Wednesday, January 30, 2013

Identity Theft: Who Am I?

"The Tree Of Good & Evil"
    We all have been influenced or impressed in some shape or form by our world that surrounds us. To say otherwise would be saying that we live in a vacuum, and since none of us do, whatever is popular in the culture is well-known by us. If the culture says it's relevant, we say it's relevant; if the culture says it's in, we buy in; if the culture says it's out, we discard it like yesterday's newspaper, so the question is not whether we are influenced by the culture, but to what extent are we influenced by that culture? This struggle or imbalance is what I depict in The Tree of Good and Evil.
    If you've seen an Adam and Eve painting before, then there are some familiar elements that you immediately recognize in this piece: like the large fruit tree, a partially exposed Eve, and the serpent wrapped around the tree; but if you look closely there are a couple of things in this particular painting that stand out, like the mirror in her right hand and the bitten apple in her left hand.
    The tree is neutral and bares the potential for so much good; it and its fruit are the culture.The tree is not inherently bad, but gross consumption of its fruit can lead to a serious distortion of our self-image. It's ok to glean from the tree, but to gorge on the tree can be detrimental. To have wants and desires is fine but when you cross the line into lust, you go from having desires to desires having you.
    The snake here represents evil and excess in the culture. The problem is that the snakes of our culture aren't always obvious, they are sly and cunning and their venom poisons the identities of those who look to the surrounding culture to determine their self-worth. The snake uses subtlety and suggestion, and its one thing to reflect the positive aspects of our society, but it's another to become a total clone of the culture, a snake-bitten victim of utter identity theft.

    This finally leads us to the woman with the mirror and the bitten apple. The mirror in her right hand represents her reflection or how she sees herself and the bitten apple in her left hand represents her consumption of the culture, which shapes how she sees herself. The mirror can represent many things, like vanity and extreme self-absorption or insecurity and total lack of self-worth. These two appear to be on opposite ends of the spectrum, but they are actually both very related since most people who are very vain and arrogant tend to be some of the most insecure people you could ever meet. The outward display is nothing more than a mask covering a much deeper, inward reality. In an effort to cover their most private areas, they leave the rest of themselves naked and exposed, which hints at the fig leaf.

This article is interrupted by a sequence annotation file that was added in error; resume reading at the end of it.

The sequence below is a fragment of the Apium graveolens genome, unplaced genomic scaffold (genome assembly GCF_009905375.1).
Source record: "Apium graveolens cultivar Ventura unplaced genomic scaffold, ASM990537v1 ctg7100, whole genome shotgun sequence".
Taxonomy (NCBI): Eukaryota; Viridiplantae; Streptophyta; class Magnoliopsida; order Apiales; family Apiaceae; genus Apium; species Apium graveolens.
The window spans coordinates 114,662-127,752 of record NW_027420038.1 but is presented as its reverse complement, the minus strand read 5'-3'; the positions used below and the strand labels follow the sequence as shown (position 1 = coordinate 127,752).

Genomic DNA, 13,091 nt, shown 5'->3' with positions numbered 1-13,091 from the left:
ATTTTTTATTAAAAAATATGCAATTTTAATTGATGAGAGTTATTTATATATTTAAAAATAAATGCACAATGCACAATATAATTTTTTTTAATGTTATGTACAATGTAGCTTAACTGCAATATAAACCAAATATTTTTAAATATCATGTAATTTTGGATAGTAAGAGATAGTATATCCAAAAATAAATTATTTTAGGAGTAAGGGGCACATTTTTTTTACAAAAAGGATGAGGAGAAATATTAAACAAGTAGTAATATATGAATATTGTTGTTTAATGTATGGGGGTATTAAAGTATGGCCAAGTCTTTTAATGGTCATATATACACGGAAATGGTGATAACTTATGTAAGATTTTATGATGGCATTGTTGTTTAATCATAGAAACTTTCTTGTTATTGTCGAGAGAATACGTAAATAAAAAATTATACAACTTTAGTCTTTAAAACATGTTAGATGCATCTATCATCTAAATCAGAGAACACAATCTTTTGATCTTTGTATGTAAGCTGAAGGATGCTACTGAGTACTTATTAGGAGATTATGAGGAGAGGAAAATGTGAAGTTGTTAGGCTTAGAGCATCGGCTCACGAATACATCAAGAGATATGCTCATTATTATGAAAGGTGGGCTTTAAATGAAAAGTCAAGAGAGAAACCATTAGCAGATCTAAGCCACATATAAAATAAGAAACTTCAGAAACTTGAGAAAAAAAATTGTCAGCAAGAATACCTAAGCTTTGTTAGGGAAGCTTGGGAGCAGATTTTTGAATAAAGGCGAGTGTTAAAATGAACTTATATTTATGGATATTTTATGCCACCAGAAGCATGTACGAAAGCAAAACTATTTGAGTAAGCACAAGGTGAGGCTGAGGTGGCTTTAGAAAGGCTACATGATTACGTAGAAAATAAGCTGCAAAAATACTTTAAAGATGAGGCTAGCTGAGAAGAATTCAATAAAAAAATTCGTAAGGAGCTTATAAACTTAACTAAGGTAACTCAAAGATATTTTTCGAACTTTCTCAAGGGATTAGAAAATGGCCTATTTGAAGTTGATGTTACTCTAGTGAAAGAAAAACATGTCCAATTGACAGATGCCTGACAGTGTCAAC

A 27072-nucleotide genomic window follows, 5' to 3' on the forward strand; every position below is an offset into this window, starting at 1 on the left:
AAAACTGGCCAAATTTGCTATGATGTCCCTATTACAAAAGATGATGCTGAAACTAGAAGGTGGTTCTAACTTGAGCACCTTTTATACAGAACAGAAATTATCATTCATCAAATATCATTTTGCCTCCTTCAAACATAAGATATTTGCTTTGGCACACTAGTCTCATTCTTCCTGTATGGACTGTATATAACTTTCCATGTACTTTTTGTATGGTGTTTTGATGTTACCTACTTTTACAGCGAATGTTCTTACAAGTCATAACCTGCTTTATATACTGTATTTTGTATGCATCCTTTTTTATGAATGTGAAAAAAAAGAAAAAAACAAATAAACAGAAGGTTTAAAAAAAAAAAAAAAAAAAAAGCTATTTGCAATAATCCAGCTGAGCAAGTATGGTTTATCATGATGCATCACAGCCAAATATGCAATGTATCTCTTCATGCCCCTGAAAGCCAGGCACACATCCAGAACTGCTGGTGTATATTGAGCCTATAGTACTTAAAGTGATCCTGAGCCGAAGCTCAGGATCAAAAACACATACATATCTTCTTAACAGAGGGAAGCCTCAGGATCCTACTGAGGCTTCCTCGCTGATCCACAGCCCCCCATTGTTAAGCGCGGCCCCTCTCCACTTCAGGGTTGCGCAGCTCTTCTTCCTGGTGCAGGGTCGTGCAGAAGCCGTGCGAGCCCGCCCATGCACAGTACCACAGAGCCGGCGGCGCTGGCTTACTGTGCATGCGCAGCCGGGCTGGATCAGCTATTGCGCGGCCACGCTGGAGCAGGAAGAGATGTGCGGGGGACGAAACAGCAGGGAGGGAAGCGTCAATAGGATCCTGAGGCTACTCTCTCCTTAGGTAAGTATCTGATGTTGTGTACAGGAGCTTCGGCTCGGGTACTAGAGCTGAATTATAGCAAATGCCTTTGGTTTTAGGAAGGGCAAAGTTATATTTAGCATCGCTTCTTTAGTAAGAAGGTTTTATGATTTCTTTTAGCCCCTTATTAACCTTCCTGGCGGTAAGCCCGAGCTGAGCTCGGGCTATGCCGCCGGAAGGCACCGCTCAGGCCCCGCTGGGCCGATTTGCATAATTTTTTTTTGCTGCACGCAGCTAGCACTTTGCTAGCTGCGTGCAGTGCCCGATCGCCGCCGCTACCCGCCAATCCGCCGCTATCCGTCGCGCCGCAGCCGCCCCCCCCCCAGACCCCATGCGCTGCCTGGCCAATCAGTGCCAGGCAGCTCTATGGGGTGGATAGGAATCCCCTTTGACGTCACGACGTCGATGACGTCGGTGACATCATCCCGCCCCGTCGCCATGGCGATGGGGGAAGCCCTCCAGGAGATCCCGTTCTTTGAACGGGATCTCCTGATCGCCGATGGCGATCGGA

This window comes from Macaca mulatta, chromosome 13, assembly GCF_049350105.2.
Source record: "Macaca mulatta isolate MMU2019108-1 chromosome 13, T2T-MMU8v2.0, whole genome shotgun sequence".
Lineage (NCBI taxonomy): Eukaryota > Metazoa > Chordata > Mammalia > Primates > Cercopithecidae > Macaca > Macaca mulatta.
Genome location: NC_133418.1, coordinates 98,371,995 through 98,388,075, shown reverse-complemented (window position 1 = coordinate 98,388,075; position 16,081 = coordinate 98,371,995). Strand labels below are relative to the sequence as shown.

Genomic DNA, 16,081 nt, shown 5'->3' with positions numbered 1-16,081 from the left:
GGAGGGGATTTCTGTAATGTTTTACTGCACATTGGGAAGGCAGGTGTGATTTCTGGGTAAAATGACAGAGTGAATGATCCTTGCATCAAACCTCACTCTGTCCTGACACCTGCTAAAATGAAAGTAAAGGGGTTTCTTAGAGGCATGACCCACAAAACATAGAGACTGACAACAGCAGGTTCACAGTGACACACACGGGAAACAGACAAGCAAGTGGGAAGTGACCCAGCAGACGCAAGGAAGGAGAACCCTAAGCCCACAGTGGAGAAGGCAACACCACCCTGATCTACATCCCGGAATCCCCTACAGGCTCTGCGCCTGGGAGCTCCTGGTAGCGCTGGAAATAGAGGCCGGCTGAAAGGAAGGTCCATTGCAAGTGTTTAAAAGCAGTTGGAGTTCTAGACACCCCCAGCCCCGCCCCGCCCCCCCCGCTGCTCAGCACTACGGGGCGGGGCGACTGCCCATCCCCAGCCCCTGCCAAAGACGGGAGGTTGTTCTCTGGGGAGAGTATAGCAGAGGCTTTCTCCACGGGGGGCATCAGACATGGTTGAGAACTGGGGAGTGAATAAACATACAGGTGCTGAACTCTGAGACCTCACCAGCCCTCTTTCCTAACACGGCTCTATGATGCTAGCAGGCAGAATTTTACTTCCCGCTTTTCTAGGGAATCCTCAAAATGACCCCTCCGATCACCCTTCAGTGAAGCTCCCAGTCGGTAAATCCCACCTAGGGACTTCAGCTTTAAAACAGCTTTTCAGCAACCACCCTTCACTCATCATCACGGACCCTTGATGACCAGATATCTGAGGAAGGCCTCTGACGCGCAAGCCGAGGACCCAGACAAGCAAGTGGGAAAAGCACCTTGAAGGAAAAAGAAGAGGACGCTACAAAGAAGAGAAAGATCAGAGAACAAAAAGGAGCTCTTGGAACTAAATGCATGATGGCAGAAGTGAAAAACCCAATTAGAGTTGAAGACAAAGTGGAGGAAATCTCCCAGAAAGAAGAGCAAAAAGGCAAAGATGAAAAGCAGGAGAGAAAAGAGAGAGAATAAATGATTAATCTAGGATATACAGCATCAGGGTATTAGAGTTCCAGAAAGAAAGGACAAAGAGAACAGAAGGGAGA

There are other areas of this painting, like the fog, that also hint at aspects of self-identity, but I will leave them to you, the viewer, to interpret them how you see them. As always I look forward to the response the painting fostered within you; what do you think about the elements that I've highlighted in this painting? Do you have a different interpretation of this painting in general and the very real aspects of our modern culture that it speaks to? Please leave your comments and I thank you for visiting.

Birthing Promise

"Child of Promise"
     I did this painting several years ago and as I sat down to write about it I must admit that I forgot about what initially inspired it. That may sound like a bad thing but it's not necessarily since we, especially as artists, are conduits and not always the source for what we depict through our chosen form of art. Many times a piece will speak just as loud if not louder to the viewer as it does to the artist, and this is how someone can see a piece and make it their own for reasons much deeper than the artist ever intended. This is what reintroduced me to "Child of Promise".     I'm a man so obviously I've never been pregnant, but everybody has been or is, in a sense, pregnant with a deep seeded desire or dream. It's that thing that pulls at your heart; that thing you can't let go of even when you try to ignore it because it seems too out of reach. If you've conceived anything good- and surely you have- then water it! It's that thing you're called to and it constantly calls to you by continuing to resurface through things that remind you of it. If you're pregnant then continue to nurture the baby; good midwives, if you will, are those people that encourage you to press through difficulty and negative voices, even if one of those voices is your own. If you're on the verge of birthing something then push, you're at the threshold of something wonderful! Maybe this all sounds corny because you've heard it too many times before. You're seasoned or incapacitated in such a way that you are not able to realize a dream the way you could have in the past. There is no expiration date on a dream and the only limitations are those that are self-imposed. If you have a child or a grandchild or if anybody has a child then you still have a dream to pursue-theirs. Whether you're directly involved or simply can be an encourager of the gifts you see in others, whatever you do, do it now and do it often. Surely you see them grappling with the same things that impeded your own steps, give them a hand, they need your voice. As a young man I need your voice.
    Wherever you are in the process you have a dream, a purpose, a promise to possess; I encourage you to go forward until it is born in your life or in the life of someone else. If you have a different take or just a comment on "Child of Promise", I encourage you to leave it here, I look forward to hearing it;
if you have inquiries about the original, simply contact me.